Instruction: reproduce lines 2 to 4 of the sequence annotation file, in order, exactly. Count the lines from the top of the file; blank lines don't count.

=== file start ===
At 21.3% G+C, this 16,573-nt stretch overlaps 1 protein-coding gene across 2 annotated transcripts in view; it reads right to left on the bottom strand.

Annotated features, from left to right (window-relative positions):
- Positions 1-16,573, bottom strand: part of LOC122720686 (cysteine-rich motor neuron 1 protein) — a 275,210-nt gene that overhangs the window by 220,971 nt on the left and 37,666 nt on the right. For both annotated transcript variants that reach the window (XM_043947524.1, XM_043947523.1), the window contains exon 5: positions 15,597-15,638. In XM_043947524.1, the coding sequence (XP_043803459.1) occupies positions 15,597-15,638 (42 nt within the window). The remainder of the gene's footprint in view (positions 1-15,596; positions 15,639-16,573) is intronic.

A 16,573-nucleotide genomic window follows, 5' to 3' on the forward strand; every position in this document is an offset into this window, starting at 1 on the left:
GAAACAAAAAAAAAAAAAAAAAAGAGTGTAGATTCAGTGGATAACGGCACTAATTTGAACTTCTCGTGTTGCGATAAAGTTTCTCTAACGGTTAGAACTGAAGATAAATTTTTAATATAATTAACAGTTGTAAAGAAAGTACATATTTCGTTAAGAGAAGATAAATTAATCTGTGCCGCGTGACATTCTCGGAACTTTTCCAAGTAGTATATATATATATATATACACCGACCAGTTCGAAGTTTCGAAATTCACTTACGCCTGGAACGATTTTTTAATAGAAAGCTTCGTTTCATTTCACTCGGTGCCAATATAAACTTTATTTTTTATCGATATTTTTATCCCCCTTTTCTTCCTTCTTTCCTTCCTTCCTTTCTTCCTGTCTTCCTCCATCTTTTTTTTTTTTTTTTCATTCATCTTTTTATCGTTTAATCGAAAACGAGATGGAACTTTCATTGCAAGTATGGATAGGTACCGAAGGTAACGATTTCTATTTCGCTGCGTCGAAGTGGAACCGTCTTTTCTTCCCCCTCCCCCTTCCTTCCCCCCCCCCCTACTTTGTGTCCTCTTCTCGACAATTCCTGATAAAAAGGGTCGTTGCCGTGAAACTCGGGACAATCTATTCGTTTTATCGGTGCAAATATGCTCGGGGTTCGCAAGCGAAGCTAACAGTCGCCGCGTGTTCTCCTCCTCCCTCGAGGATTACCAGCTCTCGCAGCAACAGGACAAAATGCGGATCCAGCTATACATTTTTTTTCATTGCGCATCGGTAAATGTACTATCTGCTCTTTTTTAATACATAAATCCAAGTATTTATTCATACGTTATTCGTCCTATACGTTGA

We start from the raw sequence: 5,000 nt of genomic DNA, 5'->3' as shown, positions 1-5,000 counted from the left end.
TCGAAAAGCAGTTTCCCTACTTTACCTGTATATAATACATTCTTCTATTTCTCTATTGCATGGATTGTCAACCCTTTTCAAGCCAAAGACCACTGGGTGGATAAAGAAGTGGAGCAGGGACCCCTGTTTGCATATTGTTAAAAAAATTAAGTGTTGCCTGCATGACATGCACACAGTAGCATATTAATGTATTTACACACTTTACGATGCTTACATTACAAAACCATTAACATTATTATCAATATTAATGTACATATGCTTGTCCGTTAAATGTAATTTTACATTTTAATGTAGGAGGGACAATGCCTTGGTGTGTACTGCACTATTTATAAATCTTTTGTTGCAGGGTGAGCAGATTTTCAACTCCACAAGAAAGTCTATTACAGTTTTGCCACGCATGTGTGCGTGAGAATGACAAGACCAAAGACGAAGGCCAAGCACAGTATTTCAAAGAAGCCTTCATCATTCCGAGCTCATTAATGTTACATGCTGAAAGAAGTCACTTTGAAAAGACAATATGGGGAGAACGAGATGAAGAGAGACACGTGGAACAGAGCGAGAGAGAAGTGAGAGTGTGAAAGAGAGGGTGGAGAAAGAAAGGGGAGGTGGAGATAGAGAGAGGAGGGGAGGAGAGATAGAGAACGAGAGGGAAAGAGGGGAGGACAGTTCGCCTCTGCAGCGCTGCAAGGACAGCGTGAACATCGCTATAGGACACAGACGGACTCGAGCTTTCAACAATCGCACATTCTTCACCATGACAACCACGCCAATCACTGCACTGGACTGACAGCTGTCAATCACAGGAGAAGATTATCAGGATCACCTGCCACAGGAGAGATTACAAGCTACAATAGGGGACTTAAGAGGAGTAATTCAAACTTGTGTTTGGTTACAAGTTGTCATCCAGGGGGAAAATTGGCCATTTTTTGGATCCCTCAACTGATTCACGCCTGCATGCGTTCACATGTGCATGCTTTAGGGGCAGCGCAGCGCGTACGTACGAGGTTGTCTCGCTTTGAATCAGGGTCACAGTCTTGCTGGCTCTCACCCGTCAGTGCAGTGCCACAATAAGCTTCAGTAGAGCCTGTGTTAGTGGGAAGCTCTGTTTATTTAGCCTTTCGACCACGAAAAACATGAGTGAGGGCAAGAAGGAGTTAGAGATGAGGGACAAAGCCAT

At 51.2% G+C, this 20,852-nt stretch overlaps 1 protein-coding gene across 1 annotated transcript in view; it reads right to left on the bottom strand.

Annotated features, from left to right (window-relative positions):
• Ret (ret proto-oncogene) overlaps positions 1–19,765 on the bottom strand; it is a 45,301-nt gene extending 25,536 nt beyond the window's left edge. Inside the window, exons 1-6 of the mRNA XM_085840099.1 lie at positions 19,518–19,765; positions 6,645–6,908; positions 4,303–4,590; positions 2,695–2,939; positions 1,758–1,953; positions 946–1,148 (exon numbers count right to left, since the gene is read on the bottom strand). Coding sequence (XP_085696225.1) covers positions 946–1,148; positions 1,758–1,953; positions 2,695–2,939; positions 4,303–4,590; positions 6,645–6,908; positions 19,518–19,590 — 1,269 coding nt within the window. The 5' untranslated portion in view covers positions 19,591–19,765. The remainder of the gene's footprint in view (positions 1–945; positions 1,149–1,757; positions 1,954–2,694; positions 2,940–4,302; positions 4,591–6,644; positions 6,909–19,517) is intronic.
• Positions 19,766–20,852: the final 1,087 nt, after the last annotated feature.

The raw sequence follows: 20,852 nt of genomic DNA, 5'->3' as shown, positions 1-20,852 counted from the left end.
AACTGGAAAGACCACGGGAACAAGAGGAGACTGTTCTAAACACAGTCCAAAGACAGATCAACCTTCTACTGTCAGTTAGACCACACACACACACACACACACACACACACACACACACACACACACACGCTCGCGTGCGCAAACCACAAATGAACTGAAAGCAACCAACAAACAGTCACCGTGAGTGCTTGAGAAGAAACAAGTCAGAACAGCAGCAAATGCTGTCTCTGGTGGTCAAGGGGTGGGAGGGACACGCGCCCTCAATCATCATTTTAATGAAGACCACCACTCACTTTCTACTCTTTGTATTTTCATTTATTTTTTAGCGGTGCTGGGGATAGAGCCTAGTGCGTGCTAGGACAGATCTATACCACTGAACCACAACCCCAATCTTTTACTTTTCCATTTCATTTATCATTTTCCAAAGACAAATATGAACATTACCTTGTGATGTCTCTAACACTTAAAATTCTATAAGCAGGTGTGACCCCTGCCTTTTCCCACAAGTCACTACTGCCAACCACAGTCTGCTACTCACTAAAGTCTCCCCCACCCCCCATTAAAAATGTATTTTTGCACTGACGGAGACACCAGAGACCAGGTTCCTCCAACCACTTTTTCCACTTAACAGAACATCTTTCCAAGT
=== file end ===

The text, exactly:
Annotated features, from left to right (window-relative positions):
- Positions 1-16,573, bottom strand: part of LOC122720686 (cysteine-rich motor neuron 1 protein) — a 275,210-nt gene that overhangs the window by 220,971 nt on the left and 37,666 nt on the right. For both annotated transcript variants that reach the window (XM_043947524.1, XM_043947523.1), the window contains exon 5: positions 15,597-15,638. In XM_043947524.1, the coding sequence (XP_043803459.1) occupies positions 15,597-15,638 (42 nt within the window). The remainder of the gene's footprint in view (positions 1-15,596; positions 15,639-16,573) is intronic.

A 16,573-nucleotide genomic window follows, 5' to 3' on the forward strand; every position in this document is an offset into this window, starting at 1 on the left: